How much thought do you put into getting dressed in the morning? Do you put more or less effort into picking clothing for daily life than for stage?
June > I keep my wardrobe small. I like to repeat outfits. When I find something I can move in, it stays with me for days.
Conor > Getting dressed in the morning I think mostly about what I’m doing for the day… it’s a question of function mostly. For the stage, it’s a totally different thing; we discuss with each other and endeavour to create a unified stage picture.

From stamping the wrists of the audience, to carefully crafted projections, it seems like in your live shows you try to generate an overall aesthetic experience, rather than just a two dimensional, flat performance. How important does clothing/costume rank in creating this experience?
June > Live music is a sacred thing to me, it brings people together; an opportunity to create community. To honour the experience I want the performance to be special, magical, and all inclusive. Costumes are an important part of the aesthetic that is fun to play with.

Lately, you both have been wearing white on stage. Was this a conscious choice? If so, why white? Is there some sort of significance behind this color for you as a duo?
June > We have been playing with live projections, and wearing white helps to reflect the images. Plus, white is a serene box to put yourself in.
Conor > White reflects all the colours of the spectrum, like the face of the moon reflects sunlight back to earth, our bodies on stage reflect our video content back to the space.

Much of my wardrobe is filled with castaways from June’s wardrobe, which she almost ritually gives away the majority of each year. June, what have been your reasons for purging your closet in the past? Do you think you’ll continue to do so in coming years? (A girl can only hope.)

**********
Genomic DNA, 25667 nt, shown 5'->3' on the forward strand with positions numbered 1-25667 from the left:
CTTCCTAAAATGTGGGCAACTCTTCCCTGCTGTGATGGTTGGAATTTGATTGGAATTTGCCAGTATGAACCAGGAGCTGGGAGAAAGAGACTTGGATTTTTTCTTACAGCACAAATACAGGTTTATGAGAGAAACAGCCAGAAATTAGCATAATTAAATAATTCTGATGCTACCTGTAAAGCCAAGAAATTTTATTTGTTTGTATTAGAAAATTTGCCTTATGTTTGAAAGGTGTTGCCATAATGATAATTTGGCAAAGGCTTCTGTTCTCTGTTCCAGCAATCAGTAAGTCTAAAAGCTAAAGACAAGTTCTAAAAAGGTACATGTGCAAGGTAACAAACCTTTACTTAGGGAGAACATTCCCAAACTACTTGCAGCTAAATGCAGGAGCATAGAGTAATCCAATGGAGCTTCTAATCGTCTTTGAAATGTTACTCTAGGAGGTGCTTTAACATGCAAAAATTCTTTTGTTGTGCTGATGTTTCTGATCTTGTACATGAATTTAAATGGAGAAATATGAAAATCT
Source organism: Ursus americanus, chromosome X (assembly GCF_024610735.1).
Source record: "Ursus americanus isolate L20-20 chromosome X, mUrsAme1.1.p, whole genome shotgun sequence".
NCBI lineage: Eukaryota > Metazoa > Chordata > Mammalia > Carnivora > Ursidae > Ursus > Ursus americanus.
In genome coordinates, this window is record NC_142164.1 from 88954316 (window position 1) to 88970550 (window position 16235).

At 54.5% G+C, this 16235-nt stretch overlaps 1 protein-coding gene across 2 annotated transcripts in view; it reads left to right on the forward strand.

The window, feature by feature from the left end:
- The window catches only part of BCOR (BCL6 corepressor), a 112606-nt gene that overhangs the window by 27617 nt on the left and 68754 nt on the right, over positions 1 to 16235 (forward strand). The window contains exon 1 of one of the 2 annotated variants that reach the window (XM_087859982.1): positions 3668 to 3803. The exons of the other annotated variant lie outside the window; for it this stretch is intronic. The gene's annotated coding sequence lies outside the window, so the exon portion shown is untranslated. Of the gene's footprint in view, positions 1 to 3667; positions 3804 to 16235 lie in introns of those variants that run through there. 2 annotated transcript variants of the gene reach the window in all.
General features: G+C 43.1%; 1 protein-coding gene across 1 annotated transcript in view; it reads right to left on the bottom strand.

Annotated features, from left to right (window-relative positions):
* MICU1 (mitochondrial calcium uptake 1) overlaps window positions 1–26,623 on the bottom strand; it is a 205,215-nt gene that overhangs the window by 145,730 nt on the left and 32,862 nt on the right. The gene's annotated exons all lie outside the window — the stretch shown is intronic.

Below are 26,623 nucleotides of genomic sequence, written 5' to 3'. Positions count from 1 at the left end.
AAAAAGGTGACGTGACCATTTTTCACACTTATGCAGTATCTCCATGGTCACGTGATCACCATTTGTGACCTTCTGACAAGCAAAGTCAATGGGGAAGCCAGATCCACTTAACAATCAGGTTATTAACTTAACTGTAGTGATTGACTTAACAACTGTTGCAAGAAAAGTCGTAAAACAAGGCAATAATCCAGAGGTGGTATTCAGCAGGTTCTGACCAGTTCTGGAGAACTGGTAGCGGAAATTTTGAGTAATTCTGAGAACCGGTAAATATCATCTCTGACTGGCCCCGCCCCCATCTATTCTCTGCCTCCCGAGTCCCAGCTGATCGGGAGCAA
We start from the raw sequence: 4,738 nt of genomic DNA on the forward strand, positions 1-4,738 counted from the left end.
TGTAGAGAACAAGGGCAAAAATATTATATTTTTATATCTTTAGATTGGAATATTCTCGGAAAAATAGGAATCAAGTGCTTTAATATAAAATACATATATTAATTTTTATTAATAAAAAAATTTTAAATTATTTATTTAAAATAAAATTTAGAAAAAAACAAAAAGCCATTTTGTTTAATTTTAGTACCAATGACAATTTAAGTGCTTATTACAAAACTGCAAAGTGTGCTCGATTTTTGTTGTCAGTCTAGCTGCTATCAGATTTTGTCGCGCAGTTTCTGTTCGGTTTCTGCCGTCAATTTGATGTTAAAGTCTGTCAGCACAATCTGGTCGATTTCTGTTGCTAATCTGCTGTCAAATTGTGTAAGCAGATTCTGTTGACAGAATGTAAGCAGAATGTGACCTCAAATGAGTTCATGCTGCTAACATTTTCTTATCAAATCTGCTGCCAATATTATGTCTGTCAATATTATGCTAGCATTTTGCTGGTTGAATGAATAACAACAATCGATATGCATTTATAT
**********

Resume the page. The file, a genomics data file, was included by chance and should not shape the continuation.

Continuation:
June > There is so much abundance in the world! This practice of release is integral to make space for the new. I only keep things in my life if they serve me. If I’m not wearing that dress anymore, I’m going to give it to someone who will, and Casie, you always get first dibs.

Tell me about your initiative to not buy new clothing. Conor, is this something you are doing as well?
Conor >Yes, absolutely. I love thrift store shopping, especially in small towns where the store hasn’t been picked over, because I find the craziest pieces. I feel like at this point the world is so saturated with garments it just makes sense to recycle whats already there.
June > I believe in More Love and less waste. I try not to buy clothes and when I do, I shop consciously, and second hand. I chose to be resourceful, especially when the alternative to shopping is an adventure benefitting me, and the planet. If you have never been to a clothing exchange, host one now. It’s brilliant. Trade your clothes! These threads have stories, these clothes have soul.

This one is for Conor. Sometimes I feel as though for women, the possibilities for reinvention through clothing are infinite. As a male, and particularly as a performer, do you ever feel limited in possibilities for stage wear compared to your counterpart?
Conor > The simple answer is no. I have always been drawn to “costumish” clothing, I love to feel the way people’s perception of me changes along with my wardrobe.

What is your favorite piece of clothing you’ve ever owned and why?
June > I have a grey sweater that’s been living on me for about five years. SO COMFORTABLE.
Conor > I have a black felt fedora that I bought with my very first pay cheque. It has traveled all over the world with me; it has been worn by so many people I love and quite a few that I will never see again. I feel like the value of an item of clothing can best be measured in stories.

What is your favorite item that you’ve given away?
Conor > The first time I went to a thrift store I was maybe 17 and I bought this amazing leather bomber jacket that had a map of the world pattern on the lining. I recently left it for a friend when I moved away from Montreal. It shall be sorely missed.
June > Once upon a time I bought a beautiful winter jacket, made in Canada, from 69 Vintage in Toronto. It swept around my ankles and made me feel all Hollywood ’20s. Sadly, there was no room for it my latest move. Someone please go find it at Local 23 in Montreal and love it and love it and love it…

photography // Allison Staton